Occulta means hidden and the defect is not visible. Spina bifida occulta is rarely linked with complications or symptoms and is usually discovered accidentally on radiography. A midline cutaneous posterior anomaly such as a dimple, tuft of hair, sinus, hemangioma, hyperpigmentation, lipoma, or scar is often a clue for an underlying occult spinal dysraphism. Sacral hypertrichosis (faun tail nevus) is the most common skin lesion evident at birth [9], as was seen in our patient. Such a cosmetic deformity may lead to a considerable psychological stress especially in a young patient. The prevalence of the occulta type is not known, but it is probably the most common type of spina bifida. Although this patient demonstrated no underlying neurologic problem associated with her localized hypertrichosis, accurate screening modalities such as MRI are necessary to detect any underlying anomalies and to prevent the occurrence or progression of the neurologic deficit by timely intervention.

There is neither a single cause of spina bifida nor any known way to prevent it entirely. All women of childbearing age who are capable of becoming pregnant should consume 0.4 mg of folic acid per day from 3 months before conception to the first 12 weeks of pregnancy. As for the management of the hypertrichosis, for the long-term removal of unwanted hair, the currently available treatment methods include bleaching, trimming, shaving, waxing, physical and chemical depilatories, electrolysis, intense pulsed light therapy, and laser hair removal [10].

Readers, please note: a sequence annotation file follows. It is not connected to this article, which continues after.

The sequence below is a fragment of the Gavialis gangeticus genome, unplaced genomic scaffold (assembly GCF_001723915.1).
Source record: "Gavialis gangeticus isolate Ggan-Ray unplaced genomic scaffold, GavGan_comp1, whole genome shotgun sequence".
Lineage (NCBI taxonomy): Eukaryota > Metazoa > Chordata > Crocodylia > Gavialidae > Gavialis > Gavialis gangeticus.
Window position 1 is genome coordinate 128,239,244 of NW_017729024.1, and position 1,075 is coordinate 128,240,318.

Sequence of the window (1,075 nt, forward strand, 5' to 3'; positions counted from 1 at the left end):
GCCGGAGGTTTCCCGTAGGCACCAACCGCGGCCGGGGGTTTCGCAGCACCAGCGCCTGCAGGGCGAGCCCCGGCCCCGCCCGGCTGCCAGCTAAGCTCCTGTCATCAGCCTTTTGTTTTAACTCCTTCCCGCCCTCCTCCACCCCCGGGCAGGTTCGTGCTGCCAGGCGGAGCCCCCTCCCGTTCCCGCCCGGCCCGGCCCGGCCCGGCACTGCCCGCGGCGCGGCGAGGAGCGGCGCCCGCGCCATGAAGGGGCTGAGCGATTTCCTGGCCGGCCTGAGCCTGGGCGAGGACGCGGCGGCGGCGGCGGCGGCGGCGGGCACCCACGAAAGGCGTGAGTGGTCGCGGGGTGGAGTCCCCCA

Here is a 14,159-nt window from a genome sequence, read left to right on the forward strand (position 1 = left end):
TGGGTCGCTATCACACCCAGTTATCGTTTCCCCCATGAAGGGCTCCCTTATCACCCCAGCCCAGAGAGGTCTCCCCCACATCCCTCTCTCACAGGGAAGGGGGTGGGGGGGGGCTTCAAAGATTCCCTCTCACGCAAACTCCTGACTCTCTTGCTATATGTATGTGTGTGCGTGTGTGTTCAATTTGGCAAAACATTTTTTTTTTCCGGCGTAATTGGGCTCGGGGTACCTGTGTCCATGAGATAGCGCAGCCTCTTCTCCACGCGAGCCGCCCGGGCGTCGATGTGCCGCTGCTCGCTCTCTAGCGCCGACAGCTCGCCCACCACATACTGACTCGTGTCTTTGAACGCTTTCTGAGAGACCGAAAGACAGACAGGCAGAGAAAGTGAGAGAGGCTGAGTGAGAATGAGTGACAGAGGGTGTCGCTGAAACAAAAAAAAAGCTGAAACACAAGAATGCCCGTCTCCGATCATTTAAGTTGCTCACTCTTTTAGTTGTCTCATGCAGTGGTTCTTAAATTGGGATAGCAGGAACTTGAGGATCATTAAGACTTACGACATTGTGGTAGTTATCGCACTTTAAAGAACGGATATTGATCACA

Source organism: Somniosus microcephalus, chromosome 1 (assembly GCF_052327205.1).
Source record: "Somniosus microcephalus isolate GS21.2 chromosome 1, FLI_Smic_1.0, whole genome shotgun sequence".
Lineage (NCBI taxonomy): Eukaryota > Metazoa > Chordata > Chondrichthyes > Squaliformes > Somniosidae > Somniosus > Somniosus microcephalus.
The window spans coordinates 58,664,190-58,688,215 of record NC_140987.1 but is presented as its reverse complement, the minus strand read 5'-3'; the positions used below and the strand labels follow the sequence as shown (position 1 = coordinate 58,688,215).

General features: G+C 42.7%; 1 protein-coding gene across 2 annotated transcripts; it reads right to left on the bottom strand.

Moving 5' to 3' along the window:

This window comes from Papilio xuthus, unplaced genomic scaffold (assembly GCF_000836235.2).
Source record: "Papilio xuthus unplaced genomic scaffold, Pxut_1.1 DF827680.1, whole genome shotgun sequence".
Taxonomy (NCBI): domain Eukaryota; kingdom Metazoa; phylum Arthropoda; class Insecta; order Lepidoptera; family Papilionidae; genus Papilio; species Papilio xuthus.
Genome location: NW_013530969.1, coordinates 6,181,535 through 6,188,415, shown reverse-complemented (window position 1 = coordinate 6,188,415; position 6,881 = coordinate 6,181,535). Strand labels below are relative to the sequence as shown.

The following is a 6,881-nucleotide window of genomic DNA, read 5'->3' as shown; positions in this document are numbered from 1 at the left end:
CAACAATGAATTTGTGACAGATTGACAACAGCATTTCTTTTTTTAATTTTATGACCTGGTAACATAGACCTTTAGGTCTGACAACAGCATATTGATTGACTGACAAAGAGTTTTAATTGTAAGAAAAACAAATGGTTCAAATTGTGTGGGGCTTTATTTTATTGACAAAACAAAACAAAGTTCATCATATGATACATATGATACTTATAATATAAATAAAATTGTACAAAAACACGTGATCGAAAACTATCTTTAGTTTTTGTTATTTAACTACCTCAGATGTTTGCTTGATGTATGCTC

References

1. Guggisberg D, Hadj-Rabia S, Viney C, Bodemer C, Brunelle F, Zerah M. Skin Markers of Occult Spinal Dysraphism in Children: A Review of 54 Cases. Arch Dermatol 2004;140:1109-1115. [PubMed]

2. Harris HW, Miller OF. Midline cutaneous and spinal defects. Arch Dermatol 1976;112:1724-1728. [PubMed]

3. Lee HI, Rho YK, Kim BJ, Kim MN. A Case of Faun Tail Naevus Treated by Intense Pulsed Light. Ann Dermatol 2009; 21(2): 147-149. [PubMed]

4. Kim SW. Faun tail. Ann Dermatol 1993; 5: 47-50.

5. Bak H, Kim JY, Chung YL, Kim SC. A case of faun tail associated with tethered cord syndrome. Korean J Dermatol 2004; 42:781-783.

6. Choi JS, Lee WH, Lee JB. Circumscribed hypertrichosis and blue nevus with spina bifida occulta. Korean J Dermatol 1981;19:365-369.

7. Suhr GB, Lee JS, Lee JH, Park JK. A case of spina bifida occulta with faun-tail nevus. Korean J Dermatol 1988; 26:759-763.

8. Dhar S. Fauntail naevus. Indian J Dermatol Venereol Leprol 1994;60:47-48.

9. Tavafoghi V, Ghandchi A, Hambrick GW, Udverllelyi GB. Cutaneous signs of spinal dysraphism. Report of a patient with a tail like lipoma and review of 200 cases in the literature. Arch Derm 1978; 114: 573-577. [PubMed]

10. Trueb RM. Causes and management of hypertrichosis. Am J Clin Dermatol 2002; 3:617-627. [PubMed]

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Title:

The longest faun tail forming dreadlocks with underlying spina bifida occulta

Journal Issue:

Dermatology Online Journal, 19(4)

Author:

Brar, Balvinder Kaur;
Mahajan, Bharat Bhushan;
Mittal, Jyotisterna

Publication Date:

2013

Publication Info:

Dermatology Online Journal, UC Davis